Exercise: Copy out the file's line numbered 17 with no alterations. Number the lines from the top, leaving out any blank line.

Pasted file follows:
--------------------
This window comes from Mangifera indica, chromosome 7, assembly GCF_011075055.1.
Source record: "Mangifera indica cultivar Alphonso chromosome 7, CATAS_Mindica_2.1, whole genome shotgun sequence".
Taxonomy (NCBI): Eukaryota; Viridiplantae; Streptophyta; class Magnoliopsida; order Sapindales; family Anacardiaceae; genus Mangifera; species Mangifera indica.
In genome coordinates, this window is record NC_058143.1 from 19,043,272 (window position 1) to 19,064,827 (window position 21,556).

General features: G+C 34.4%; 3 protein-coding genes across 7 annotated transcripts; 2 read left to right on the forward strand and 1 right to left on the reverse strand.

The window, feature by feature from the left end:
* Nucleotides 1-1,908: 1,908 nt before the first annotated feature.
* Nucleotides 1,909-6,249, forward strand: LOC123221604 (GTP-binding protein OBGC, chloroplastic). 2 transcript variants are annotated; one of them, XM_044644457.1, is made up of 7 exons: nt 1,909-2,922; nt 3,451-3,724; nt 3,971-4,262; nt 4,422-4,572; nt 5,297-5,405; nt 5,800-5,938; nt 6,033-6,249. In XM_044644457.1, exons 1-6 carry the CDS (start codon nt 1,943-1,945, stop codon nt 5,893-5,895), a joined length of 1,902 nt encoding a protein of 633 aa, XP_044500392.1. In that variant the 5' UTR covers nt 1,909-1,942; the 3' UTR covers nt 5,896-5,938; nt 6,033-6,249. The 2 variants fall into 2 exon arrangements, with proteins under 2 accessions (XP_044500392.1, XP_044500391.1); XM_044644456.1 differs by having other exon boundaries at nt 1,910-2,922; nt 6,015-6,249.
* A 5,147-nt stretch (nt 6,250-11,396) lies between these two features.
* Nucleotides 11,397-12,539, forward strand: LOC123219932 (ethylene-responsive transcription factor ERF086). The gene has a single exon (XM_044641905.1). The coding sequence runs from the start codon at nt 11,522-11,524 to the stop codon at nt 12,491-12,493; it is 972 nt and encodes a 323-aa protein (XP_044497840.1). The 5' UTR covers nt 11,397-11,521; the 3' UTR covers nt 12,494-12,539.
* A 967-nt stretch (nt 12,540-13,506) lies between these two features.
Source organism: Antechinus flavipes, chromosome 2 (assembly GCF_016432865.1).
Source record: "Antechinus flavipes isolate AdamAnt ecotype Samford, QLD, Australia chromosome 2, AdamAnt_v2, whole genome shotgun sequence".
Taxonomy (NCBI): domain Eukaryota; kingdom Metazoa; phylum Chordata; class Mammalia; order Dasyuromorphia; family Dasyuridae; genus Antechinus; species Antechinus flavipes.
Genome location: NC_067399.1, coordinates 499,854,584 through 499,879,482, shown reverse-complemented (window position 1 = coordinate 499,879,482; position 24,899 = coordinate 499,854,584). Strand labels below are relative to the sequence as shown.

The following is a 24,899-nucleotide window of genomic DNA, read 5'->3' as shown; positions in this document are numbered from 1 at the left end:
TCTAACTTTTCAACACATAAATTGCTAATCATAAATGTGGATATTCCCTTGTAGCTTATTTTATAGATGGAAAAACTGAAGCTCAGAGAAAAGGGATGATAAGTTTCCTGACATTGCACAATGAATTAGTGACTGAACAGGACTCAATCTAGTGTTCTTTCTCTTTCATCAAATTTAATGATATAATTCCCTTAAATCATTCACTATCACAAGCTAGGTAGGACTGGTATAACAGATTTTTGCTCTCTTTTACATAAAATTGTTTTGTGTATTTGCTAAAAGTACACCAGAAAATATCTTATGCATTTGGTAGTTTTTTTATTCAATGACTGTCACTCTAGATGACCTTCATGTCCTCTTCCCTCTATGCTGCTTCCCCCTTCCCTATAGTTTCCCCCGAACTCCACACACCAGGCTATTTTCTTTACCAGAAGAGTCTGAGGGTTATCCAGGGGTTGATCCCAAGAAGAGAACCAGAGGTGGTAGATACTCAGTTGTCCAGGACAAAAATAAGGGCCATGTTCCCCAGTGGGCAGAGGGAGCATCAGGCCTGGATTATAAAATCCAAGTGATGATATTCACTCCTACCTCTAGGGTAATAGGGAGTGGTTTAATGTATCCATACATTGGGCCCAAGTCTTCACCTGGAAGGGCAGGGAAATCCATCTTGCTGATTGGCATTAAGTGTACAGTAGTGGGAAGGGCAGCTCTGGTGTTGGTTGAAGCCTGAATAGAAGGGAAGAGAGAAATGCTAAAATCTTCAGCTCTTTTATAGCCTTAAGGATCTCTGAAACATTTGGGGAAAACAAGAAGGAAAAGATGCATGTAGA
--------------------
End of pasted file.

TCTAACTTTTCAACACATAAATTGCTAATCATAAATGTGGATATTCCCTTGTAGCTTATTTTATAGATGGAAAAACTGAAGCTCAGAGAAAAGGGATGATAAGTTTCCTGACATTGCACAATGAATTAGTGACTGAACAGGACTCAATCTAGTGTTCTTTCTCTTTCATCAAATTTAATGATATAATTCCCTTAAATCATTCACTATCACAAGCTAGGTAGGACTGGTATAACAGATTTTTGCTCTCTTTTACATAAAATTGTTTTGTGTATTTGCTAAAAGTACACCAGAAAATATCTTATGCATTTGGTAGTTTTTTTATTCAATGACTGTCACTCTAGATGACCTTCATGTCCTCTTCCCTCTATGCTGCTTCCCCCTTCCCTATAGTTTCCCCCGAACTCCACACACCAGGCTATTTTCTTTACCAGAAGAGTCTGAGGGTTATCCAGGGGTTGATCCCAAGAAGAGAACCAGAGGTGGTAGATACTCAGTTGTCCAGGACAAAAATAAGGGCCATGTTCCCCAGTGGGCAGAGGGAGCATCAGGCCTGGATTATAAAATCCAAGTGATGATATTCACTCCTACCTCTAGGGTAATAGGGAGTGGTTTAATGTATCCATACATTGGGCCCAAGTCTTCACCTGGAAGGGCAGGGAAATCCATCTTGCTGATTGGCATTAAGTGTACAGTAGTGGGAAGGGCAGCTCTGGTGTTGGTTGAAGCCTGAATAGAAGGGAAGAGAGAAATGCTAAAATCTTCAGCTCTTTTATAGCCTTAAGGATCTCTGAAACATTTGGGGAAAACAAGAAGGAAAAGATGCATGTAGA